Tuesday

January 17th, 2017

Insight

Imminent Victorians

Paul Greenberg

By Paul Greenberg

Published Oct. 28, 2016

Back when the prudes of another century were being badmouthed by a generation on the verge of sexual liberation, they were dismissed as a wave of the past. Queen Victoria, whose long reign gave her name to a whole era, looked at the unwholesome spectacle unfolding around her and pronounced: "We are not amused."

Nor should she have been. Any more than Elizabeth II should be amused by the carryings-on of her family, good German hausfrau she long has been. When respectability is no longer respectable, all lose their bearings and genuine sentiment is replaced by only sentimentality. It is not a step up.

Yet today a new Victorianism dawns in the form of ideology. Political correctness now has proliferated to the point where trigger warnings and other attempts to protect the already over-protected young abound. As if the whole object of political and social activity were to not be active at all, but rather to seek safe places where none are really available, like the world.

In this sad era, men who don't confine their locker-room talk to the locker room are rightfully exposed and condemned. Cases in point: Donald Trump and Bill Clinton, brothers under the skin when it comes to their absence of simple good taste. No gentlemen they, as every new tweet reveals. The Big Creep, as Monica Lewinsky once tagged him, now campaigns alongside a newer model one. Who needs 'em except those who keep track of new lows in American behavior, and last time Yr. Faithful Observer was already deep into the minus numbers.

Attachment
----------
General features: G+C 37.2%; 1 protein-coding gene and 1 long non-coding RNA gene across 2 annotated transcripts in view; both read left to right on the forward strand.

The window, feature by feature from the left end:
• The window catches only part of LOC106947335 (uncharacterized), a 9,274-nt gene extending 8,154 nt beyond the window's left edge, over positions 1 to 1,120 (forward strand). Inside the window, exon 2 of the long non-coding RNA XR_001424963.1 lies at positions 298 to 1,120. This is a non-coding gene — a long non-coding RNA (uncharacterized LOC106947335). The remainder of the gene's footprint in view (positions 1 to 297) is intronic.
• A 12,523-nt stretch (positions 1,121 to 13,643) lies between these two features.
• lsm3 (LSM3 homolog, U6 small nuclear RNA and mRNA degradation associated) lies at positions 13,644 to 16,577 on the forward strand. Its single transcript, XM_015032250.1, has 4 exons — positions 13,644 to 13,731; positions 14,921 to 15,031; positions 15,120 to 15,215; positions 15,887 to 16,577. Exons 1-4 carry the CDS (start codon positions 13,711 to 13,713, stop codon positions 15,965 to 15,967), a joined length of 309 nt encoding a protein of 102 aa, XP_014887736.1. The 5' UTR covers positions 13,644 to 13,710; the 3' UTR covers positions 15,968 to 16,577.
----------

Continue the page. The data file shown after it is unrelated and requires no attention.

While technology has moved forward with relentless speed, the uses to which it's been put have grown more and more dubious. Indeed, the pace of spiritually empty post-postmodernism has been enough to put in doubt any theory of evolution. On the contrary, the de-evolution of American men becomes more and more pronounced. So does the hypocrisy of the formerly gentle sex, many of whose members complain about being harassed even while dressing and acting like streetwalkers.

The phenomenon has been called defining deviancy down, and the diagnosis fits. It's not that we're entering some new dark age but rather one so bright, so Trumped up that the tawdriness of it shines like a sign above the big tent at a carnival, or plastered all over one of the joints in New Orleans' shrunken French Quarter: GIRLS! GIRLS! GIRLS!

If you seek a monument to this mixed-up age, just look around -- at fashion, politics or young people you might be passing in the street, or more likely, who are passing you, too busy peering into their iPhones to notice where either you or they are going.

Granted, some things don't change, like the tendency of old-timers like me to condemn a whole generation unjustly. See this column as a prize example of that bad habit. Consider this a guilty plea and a decision to throw myself on the mercy of the court.

But in mitigation, please note that what changes tends to attract our fickle attention, not what stays the same. And who would want to live in a world that never changes anyway except a few old fuddy-duddies like myself?

It's not that the world has turned upside down, but more sideways, like a familiar painting hung slant-wise on the wall. The times seem not so much out of step but in step with some of our most dubious impulses. What blurb would a perverse reviewer give them? Powerfully emetic! Every act worth ignoring! Something definitely not to tell your children about! And so fitfully on. Strength. We'll all need it.

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Paul Greenberg is the Pulitzer-winning editorial page editor of the Arkansas Democrat-Gazette.

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